10. Well. I measured all my bores. Some specs were slightly out. I re-measured cylinder #4 since I had a new "set-up"; for consistency. It measured the same so that made me feel good about the accuracy/repeatability of measurements. For reference I set my bore gauge at 3.9000" and subtracted from there. (i.e. 3.9000 minus .0234 equals 3.8766 etc.) I'm using a Shars 303-4737 for reference. I also found some conflicting info in the Service Manual vs Mopar Performance Parts' "Jeep Engines". Nothing major, but minor differences. (I attached a page). Specifically the depth of measurement for pistons and a new classification for coated pistons. These variations shouldn't affect what I found. Also, I added a measurement labelled "D" for "deep". I found a page specifying 3/8" from top, and 3/8" from bottom after finishing my measurements. As mentioned, I measured the top and bottom of the ring-wear-pattern. Next time I'll follow the manual more closely. For these measurements, I added the bottom measurement, however, I did not re-do the top at 3/8 from the deck. I used the top of the ring wear pattern. If this will invalidate my measurements, I will redo that measurement. I'm a bit concerned about cylinde r#1. .0013" out of round at the middle measurement. If I use my new measurement at the base on the bore, my taper also rises to .0014. Also cyl #2 .001" taper in both axes, and cyl# 3 Y-taper at .0011". I think it will be okay since these are right at max-spec with #1 OOR being .0003 over max-spec. I find it curious the #4 cylinder had the slap, but appears to be in the best condition as far as measurements go. Interesting.... It has been a learning experience!
  11. Hello Sir: I included a photo of the cylinder currently. You can see where some scuffing is going to happen. There is nothing that can be felt (yet), but with a good light you can see some scuffing that will develop. I also included a photo of the bore and piston measurements. As expected, there is too much clearance (listed). You are correct! Over .006" toward the top of the cylinder. For reference, the measurements were taken just below the top ring wear, 2 5/16" down the bore (per service manual), and at the bottom wear pattern. The piston measurements were directly beneath the rings, centerline with the wrist pin, and at the base of the piston (not at the end of the tabs, but where they 'meet' the piston 2 5/16" from the top). In looking back at my measurements, it seems a more accurate "clearance" measurement would be the "M"iddle bore measurement against the "B"ase measurement of the piston. I used 2 5/16" as the 'M' measurement for the bore. The 'B' piston measurement is also 2 5/16" down the bore. If I use this apples to apples measurement I would need to add .0002" to my 'M' clearance making it .0039. Hopefully that makes sense. Based on my measurements, it looks like a "C" piston would be the best fit per the service manual. However, for this engine I was planning on using a set of Enginetech #P3071 pistons. I'm hoping those will provide proper clearances. I'd rather not go to a dealership for the fitted pistons ($$$). My plan is to replace all four as a set. Luckily, it appears the bore is well within spec for out of round, taper, and bore size. I will pull the rest of the pistons, measure the bores, order the new pistons (and a new head gasket), measure them prior to installation to verify fit, install them, and see how we do. Thanks again for all of your help! Wayne
  12. Hello Sir: I was able to get back to this Jeep. I dropped the pan and followed the advice you gave. I found the #4 piston-to-bore clearance to be .004. I decided to check for wrist-pin movement also, and found none. I attached a video. The video shows me rocking the piston from side to side. It takes a decent amount of force, but I was able to get it to "knock". I believe this is where my problem is. I tried to video the movement but visually it is imperceptible. However, it can certainly be heard. I decided a relative comparison would be in order. I tried to get the rest of the pistons to "knock" using this method. #1 and #2 were rock solid--no movement or sound at all. #3 had slight movement. #4 is in the video. #4 clearance was .004". #3 clearance was .002". Based on this data, I was planning on removing the #4 piston and obtaining measurements of that piston and the bore. I would make comprehensive measurements to include "out of round" and taper measurements. This will give me some precision to work with. https://youtu.be/MQjSokXCvGE Thanks again! Wayne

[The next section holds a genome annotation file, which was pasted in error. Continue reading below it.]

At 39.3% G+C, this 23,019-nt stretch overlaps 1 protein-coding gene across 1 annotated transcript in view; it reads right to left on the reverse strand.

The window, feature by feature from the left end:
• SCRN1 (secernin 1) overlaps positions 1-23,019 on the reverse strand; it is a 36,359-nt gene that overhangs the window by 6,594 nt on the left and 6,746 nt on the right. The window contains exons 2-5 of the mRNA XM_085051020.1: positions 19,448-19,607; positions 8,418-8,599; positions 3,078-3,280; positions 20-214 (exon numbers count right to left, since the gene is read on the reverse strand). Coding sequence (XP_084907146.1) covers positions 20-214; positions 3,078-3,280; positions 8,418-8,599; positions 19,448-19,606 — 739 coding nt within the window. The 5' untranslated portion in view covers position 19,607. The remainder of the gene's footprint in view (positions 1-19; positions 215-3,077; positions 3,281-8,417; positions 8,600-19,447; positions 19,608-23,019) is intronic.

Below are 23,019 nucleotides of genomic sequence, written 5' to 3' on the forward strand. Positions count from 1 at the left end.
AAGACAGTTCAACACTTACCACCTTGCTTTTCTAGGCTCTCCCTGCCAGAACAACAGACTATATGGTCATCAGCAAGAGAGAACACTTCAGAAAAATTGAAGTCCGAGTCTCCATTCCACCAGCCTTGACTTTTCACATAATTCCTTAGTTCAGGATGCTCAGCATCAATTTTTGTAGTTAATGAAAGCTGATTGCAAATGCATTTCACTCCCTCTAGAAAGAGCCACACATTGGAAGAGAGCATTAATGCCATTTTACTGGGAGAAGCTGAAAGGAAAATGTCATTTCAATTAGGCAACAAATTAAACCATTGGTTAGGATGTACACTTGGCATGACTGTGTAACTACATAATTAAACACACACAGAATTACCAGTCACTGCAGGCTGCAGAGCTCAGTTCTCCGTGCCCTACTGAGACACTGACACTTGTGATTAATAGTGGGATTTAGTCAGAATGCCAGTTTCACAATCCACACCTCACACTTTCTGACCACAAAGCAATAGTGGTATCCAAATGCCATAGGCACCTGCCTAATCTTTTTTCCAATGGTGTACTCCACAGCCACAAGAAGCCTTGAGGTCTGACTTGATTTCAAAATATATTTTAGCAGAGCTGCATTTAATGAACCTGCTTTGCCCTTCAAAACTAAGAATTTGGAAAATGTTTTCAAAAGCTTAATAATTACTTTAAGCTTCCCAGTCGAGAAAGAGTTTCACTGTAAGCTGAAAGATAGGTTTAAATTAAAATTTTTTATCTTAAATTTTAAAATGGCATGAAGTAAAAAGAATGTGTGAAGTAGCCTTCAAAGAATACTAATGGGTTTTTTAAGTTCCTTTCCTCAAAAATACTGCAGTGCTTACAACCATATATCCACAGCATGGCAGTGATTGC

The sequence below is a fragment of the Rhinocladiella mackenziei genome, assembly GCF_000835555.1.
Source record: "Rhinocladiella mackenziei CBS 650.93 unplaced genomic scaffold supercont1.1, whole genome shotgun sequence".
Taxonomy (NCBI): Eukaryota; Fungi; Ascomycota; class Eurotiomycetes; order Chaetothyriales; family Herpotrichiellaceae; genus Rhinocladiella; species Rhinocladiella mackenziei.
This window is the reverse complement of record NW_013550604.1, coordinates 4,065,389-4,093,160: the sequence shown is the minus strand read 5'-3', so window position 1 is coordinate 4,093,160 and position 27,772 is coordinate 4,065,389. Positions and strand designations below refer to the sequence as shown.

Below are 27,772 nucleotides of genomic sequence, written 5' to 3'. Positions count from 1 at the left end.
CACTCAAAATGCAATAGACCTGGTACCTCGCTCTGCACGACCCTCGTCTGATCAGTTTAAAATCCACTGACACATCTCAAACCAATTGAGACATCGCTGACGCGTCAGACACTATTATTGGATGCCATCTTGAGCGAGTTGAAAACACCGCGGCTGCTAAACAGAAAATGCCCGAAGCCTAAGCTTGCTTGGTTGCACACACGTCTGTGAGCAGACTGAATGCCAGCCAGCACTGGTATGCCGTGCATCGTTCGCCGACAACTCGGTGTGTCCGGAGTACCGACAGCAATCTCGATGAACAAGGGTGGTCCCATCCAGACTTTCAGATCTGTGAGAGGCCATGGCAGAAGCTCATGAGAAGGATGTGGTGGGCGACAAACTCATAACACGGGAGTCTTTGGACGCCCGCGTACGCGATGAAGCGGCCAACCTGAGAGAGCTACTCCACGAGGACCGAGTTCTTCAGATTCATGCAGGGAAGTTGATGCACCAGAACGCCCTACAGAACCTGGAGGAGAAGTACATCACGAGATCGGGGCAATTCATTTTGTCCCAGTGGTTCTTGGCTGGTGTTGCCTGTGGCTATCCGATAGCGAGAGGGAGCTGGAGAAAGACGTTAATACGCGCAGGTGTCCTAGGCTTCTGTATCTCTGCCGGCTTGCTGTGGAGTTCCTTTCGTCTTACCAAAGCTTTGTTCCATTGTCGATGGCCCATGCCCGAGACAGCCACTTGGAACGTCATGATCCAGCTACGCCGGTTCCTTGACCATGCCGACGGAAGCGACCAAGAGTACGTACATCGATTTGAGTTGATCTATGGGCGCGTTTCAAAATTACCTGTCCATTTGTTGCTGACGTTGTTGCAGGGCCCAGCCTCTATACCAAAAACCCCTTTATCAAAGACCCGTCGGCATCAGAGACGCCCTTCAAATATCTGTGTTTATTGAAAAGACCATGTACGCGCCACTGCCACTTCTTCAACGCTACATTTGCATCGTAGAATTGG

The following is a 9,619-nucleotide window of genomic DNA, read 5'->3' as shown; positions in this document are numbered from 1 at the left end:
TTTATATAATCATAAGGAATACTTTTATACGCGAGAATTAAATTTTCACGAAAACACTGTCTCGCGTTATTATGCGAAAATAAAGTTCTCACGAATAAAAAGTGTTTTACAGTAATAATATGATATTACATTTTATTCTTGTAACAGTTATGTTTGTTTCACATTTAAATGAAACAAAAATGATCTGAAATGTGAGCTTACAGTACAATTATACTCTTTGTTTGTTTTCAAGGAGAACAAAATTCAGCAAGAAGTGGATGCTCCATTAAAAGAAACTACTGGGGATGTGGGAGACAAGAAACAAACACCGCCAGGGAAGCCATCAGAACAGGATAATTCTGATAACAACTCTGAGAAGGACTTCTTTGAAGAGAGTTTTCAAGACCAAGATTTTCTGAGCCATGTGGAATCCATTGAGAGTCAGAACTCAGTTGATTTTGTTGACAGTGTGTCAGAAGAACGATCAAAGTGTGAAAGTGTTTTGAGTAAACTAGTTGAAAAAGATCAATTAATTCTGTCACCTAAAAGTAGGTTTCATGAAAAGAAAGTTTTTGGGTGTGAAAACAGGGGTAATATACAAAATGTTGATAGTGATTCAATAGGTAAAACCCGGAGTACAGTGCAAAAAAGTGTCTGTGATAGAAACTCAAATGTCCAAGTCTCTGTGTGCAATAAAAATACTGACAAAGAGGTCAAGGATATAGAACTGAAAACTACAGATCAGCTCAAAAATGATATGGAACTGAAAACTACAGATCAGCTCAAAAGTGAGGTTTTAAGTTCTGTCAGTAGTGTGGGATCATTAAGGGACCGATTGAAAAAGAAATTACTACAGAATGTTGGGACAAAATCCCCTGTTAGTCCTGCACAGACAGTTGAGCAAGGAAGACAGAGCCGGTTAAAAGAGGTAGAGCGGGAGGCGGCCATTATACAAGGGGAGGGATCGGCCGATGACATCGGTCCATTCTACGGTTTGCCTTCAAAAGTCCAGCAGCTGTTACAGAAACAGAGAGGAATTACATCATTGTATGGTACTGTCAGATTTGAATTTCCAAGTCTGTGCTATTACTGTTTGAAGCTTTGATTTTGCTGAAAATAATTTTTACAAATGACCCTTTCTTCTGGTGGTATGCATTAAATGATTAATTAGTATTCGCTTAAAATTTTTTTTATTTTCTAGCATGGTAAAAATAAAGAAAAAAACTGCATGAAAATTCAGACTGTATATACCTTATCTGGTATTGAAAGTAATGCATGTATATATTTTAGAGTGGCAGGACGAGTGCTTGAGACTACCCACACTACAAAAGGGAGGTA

13. Hello Sir: Thanks again for all the input. That's quite a comprehensive analysis. I have been working on another couple Jeeps with more pressing time constraints so this is a bit delayed. I thought I'd update on some progress. I pulled a lifter out and measured hydraulic piston travel (plunger). For the lifters I installed, they have .198 total travel. My preload (although high) looks like it is within the range the lifter can handle. From here, I will likely get the Jeep back on a lift, drop the pan, and check for piston slap again. What you've said makes sense and gives me a more accurate way to check. If it looks good, I will re-assemble the top side (valve cover, etc.) and run the PICO tests you've described. If the piston is indeed is the issue, I will pull the head and examine the bore for piston fit (I recently obtained a dial bore gauge). I will definitely stay tuned and am looking forward to your videos on the PICO! Thanks, Wayne
  14. Sorry for the delay...holidays. I hope your Christmas went well! I received the pushrod length checker. I used the EOIC method to make sure I was on the base and it worked well. I was able to obtain precise, repeatable measurements. Each pushrod (with minor variances in a couple) measured right at 9.400. That is zero-lash (no preload). The pushrods I have are Melling and each measure 9.481. Easy math...this gives .081 preload. My initial thought was, "Perfect. This is very high and I found my problem". However, it is my understanding too much preload would likely cause valves to be held open. Since my running ignition secondary patterns were good, I don't believe this to be the case. So in a nutshell, I am not seeing any symptoms indicating this extra preload is causing issues. I do not know how much travel the lifter plunger has total, so I'm not sure how close I am to its limits. On another note, a compression check showed 145 psi at #1,2,4 and 125 at #3. (5300' Elevation) It should be noted this was not a 'proper' compression check (the engine was cold) but it gave me a reference point for relativity between the cylinders. If this is unrelated I will look into it later. For now, I am focusing on the knocking noise. What do you think about that preload? Thanks!! Wayne
  15. Ahh. I just found your response to a similar question in July 2020 on your forum. Thank-you. I'll get this checked and report back.